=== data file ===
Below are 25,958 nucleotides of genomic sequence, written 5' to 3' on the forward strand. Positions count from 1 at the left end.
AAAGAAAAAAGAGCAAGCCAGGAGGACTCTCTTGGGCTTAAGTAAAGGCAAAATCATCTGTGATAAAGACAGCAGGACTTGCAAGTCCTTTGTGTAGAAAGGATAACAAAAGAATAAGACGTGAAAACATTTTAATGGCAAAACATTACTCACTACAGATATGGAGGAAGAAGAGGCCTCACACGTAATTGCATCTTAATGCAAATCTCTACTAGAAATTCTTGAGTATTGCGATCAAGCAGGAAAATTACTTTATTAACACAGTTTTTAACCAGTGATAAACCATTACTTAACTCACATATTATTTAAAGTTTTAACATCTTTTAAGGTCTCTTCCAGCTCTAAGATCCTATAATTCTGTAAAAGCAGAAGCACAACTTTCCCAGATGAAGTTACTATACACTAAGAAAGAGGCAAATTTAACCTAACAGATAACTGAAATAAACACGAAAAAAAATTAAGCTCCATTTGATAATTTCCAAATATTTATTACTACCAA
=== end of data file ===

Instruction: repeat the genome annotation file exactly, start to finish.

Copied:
Below are 25,958 nucleotides of genomic sequence, written 5' to 3' on the forward strand. Positions count from 1 at the left end.
AAAGAAAAAAGAGCAAGCCAGGAGGACTCTCTTGGGCTTAAGTAAAGGCAAAATCATCTGTGATAAAGACAGCAGGACTTGCAAGTCCTTTGTGTAGAAAGGATAACAAAAGAATAAGACGTGAAAACATTTTAATGGCAAAACATTACTCACTACAGATATGGAGGAAGAAGAGGCCTCACACGTAATTGCATCTTAATGCAAATCTCTACTAGAAATTCTTGAGTATTGCGATCAAGCAGGAAAATTACTTTATTAACACAGTTTTTAACCAGTGATAAACCATTACTTAACTCACATATTATTTAAAGTTTTAACATCTTTTAAGGTCTCTTCCAGCTCTAAGATCCTATAATTCTGTAAAAGCAGAAGCACAACTTTCCCAGATGAAGTTACTATACACTAAGAAAGAGGCAAATTTAACCTAACAGATAACTGAAATAAACACGAAAAAAAATTAAGCTCCATTTGATAATTTCCAAATATTTATTACTACCAA